Its turn-down bolt is original, and matches, though the cocking sleeve is an OEWG replacement. The barrel, and the rear sight leaf, have tiny OEWG stamps, confirming that they were replacement parts supplied by Steyr. The re-barreling is hardly surprising; by 1912 this rifle may already have been in service for 17 years, and in the days of corrosive primers, barrels often didn't last long. By itself, re-barreling is not evidence of "conversion", while the stock date and the absence of any alteration are convincing evidence of the contrary.

The attached photos reveal the sharp, clean execution of its inletting, with perfect bearing of the barreled action. I don’t believe there can be any doubt that this stock is its original length, and was made by Loewe. I have examined dozens of stocks that have been altered by the Chileans at FAMAE, and I have yet to see an example that even remotely approached the workmanship of Loewe, Steyr or Mauser. The quality of FAMAE woodworking ranges from mediocre to execrable, and would be instantly obvious.

Surprisingly my short rifle was never upgraded to M95/12/36 with the tangent sight and higher front sight blade. Most of the M95 short rifles were. Nielson wonders why the latter were not simply called M95/36. I don’t know the answer to that, but I also don’t see what difference it makes that they weren’t.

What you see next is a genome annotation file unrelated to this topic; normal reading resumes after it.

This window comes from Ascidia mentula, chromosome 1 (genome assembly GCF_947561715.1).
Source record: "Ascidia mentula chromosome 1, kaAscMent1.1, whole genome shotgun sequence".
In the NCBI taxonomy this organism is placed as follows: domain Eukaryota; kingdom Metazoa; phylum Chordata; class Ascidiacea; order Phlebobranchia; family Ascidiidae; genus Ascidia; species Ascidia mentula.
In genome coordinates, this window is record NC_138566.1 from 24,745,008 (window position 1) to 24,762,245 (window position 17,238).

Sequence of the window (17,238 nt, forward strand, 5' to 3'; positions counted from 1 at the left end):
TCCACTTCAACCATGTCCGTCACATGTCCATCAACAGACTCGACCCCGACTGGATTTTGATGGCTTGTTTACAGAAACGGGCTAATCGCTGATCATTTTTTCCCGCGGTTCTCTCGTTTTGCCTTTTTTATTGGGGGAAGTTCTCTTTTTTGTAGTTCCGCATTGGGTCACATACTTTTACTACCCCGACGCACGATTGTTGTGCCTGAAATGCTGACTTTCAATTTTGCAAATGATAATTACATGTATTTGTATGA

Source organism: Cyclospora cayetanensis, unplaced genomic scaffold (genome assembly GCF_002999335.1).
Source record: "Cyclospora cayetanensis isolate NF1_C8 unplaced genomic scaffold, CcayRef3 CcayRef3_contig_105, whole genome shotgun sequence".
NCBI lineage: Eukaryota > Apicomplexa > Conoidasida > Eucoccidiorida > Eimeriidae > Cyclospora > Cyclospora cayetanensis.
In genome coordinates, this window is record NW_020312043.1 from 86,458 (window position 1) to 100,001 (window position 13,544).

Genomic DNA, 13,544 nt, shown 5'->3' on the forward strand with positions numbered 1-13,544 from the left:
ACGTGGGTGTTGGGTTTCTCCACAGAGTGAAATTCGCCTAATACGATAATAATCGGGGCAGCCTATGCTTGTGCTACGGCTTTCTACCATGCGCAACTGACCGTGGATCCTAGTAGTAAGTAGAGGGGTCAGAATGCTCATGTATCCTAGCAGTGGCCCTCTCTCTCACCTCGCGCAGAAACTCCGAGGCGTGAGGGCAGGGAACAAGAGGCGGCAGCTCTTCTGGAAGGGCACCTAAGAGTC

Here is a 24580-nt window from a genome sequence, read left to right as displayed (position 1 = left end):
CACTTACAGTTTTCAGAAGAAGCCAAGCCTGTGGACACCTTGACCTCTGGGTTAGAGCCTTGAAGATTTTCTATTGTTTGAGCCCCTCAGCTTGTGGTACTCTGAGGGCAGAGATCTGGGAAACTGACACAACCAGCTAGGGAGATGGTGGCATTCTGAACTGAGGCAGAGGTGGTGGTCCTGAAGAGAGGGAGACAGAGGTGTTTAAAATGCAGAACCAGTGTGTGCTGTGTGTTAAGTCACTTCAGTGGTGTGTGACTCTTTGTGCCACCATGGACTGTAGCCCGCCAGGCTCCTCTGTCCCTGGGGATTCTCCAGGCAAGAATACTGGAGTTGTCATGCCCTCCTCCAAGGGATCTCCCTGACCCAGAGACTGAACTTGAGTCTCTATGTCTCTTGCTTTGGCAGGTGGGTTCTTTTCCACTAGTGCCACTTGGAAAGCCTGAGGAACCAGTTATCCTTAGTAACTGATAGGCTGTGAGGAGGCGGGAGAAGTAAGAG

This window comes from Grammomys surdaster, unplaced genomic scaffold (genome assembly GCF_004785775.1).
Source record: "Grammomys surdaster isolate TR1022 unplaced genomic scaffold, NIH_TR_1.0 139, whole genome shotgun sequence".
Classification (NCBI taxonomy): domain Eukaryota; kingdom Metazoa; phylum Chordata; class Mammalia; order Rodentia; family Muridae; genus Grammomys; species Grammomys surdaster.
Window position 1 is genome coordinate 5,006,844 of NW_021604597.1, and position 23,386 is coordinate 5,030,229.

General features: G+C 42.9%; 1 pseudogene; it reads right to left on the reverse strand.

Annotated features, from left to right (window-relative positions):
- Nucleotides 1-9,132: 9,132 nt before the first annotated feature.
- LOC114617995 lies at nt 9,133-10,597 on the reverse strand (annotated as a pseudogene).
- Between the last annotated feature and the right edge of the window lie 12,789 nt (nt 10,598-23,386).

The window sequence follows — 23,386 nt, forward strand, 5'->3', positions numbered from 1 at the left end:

M
Thanks a lot for posting this details!!!
I confess: i was the one who asserted that issue; and i asked for pics of a Chile M95 Short rifle, complete with '1895' Chilean stock cartouche.

MGMike, you showed me the final proof: a Chilean M95 Short rifle, complete with the Loewe-made '1895' stock cartouche, which confirms an original Loewe-made rifle!
I didn't see that stock cartouche on any Chile M95 SR before! My own sample doesn't have any stock cartouche, and other samples in the net didn't show the cartouche as well. But now we have the final proof, by your rille, and geladen's rifle as well!
--> there were original Loewe-made Chile M95 Short rifles. Some 30 000, based on serial no. (A, B, C serial # block).

Thanks a lot to solve that riddle!!!
Chris

edit:
sorry for posting that late, i was on Business trip to India...
 

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Discussion Starter · #12 ·